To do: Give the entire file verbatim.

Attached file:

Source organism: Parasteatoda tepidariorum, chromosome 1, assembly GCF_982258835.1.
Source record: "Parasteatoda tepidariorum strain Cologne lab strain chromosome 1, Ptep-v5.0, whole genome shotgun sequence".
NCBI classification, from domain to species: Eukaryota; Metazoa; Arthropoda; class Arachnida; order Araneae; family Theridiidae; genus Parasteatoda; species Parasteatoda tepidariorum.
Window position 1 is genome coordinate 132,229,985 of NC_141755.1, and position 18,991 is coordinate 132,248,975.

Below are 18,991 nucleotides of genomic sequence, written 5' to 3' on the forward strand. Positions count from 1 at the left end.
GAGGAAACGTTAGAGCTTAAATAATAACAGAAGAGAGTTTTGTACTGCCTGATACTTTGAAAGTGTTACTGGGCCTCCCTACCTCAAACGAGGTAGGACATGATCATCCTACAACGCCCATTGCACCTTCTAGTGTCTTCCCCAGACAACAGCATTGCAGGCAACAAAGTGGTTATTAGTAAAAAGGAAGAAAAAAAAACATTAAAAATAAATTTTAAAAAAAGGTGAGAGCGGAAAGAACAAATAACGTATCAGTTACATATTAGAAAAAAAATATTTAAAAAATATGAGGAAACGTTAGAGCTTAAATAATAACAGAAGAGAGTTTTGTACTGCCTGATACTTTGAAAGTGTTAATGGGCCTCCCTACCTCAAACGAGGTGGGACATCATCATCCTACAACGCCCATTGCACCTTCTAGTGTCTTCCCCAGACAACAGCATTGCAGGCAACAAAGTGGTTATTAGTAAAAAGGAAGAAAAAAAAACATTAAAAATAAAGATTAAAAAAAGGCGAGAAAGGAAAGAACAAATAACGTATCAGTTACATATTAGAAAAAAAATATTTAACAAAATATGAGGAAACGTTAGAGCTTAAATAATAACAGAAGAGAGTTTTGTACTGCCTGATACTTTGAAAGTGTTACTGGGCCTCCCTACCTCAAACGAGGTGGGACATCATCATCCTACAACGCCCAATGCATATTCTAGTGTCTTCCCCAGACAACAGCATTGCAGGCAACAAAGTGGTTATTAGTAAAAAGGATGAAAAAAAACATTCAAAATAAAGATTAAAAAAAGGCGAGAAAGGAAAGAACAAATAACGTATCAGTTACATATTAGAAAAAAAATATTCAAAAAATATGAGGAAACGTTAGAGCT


Source organism: Parasteatoda tepidariorum, chromosome 1, assembly GCF_982258835.1.
Source record: "Parasteatoda tepidariorum strain Cologne lab strain chromosome 1, Ptep-v5.0, whole genome shotgun sequence".
NCBI classification, from domain to species: Eukaryota; Metazoa; Arthropoda; class Arachnida; order Araneae; family Theridiidae; genus Parasteatoda; species Parasteatoda tepidariorum.
Window position 1 is genome coordinate 132,229,985 of NC_141755.1, and position 18,991 is coordinate 132,248,975.

Below are 18,991 nucleotides of genomic sequence, written 5' to 3' on the forward strand. Positions count from 1 at the left end.
GAGGAAACGTTAGAGCTTAAATAATAACAGAAGAGAGTTTTGTACTGCCTGATACTTTGAAAGTGTTACTGGGCCTCCCTACCTCAAACGAGGTAGGACATGATCATCCTACAACGCCCATTGCACCTTCTAGTGTCTTCCCCAGACAACAGCATTGCAGGCAACAAAGTGGTTATTAGTAAAAAGGAAGAAAAAAAAACATTAAAAATAAATTTTAAAAAAAGGTGAGAGCGGAAAGAACAAATAACGTATCAGTTACATATTAGAAAAAAAATATTTAAAAAATATGAGGAAACGTTAGAGCTTAAATAATAACAGAAGAGAGTTTTGTACTGCCTGATACTTTGAAAGTGTTAATGGGCCTCCCTACCTCAAACGAGGTGGGACATCATCATCCTACAACGCCCATTGCACCTTCTAGTGTCTTCCCCAGACAACAGCATTGCAGGCAACAAAGTGGTTATTAGTAAAAAGGAAGAAAAAAAAACATTAAAAATAAAGATTAAAAAAAGGCGAGAAAGGAAAGAACAAATAACGTATCAGTTACATATTAGAAAAAAAATATTTAACAAAATATGAGGAAACGTTAGAGCTTAAATAATAACAGAAGAGAGTTTTGTACTGCCTGATACTTTGAAAGTGTTACTGGGCCTCCCTACCTCAAACGAGGTGGGACATCATCATCCTACAACGCCCAATGCATATTCTAGTGTCTTCCCCAGACAACAGCATTGCAGGCAACAAAGTGGTTATTAGTAAAAAGGATGAAAAAAAACATTCAAAATAAAGATTAAAAAAAGGCGAGAAAGGAAAGAACAAATAACGTATCAGTTACATATTAGAAAAAAAATATTCAAAAAATATGAGGAAACGTTAGAGCT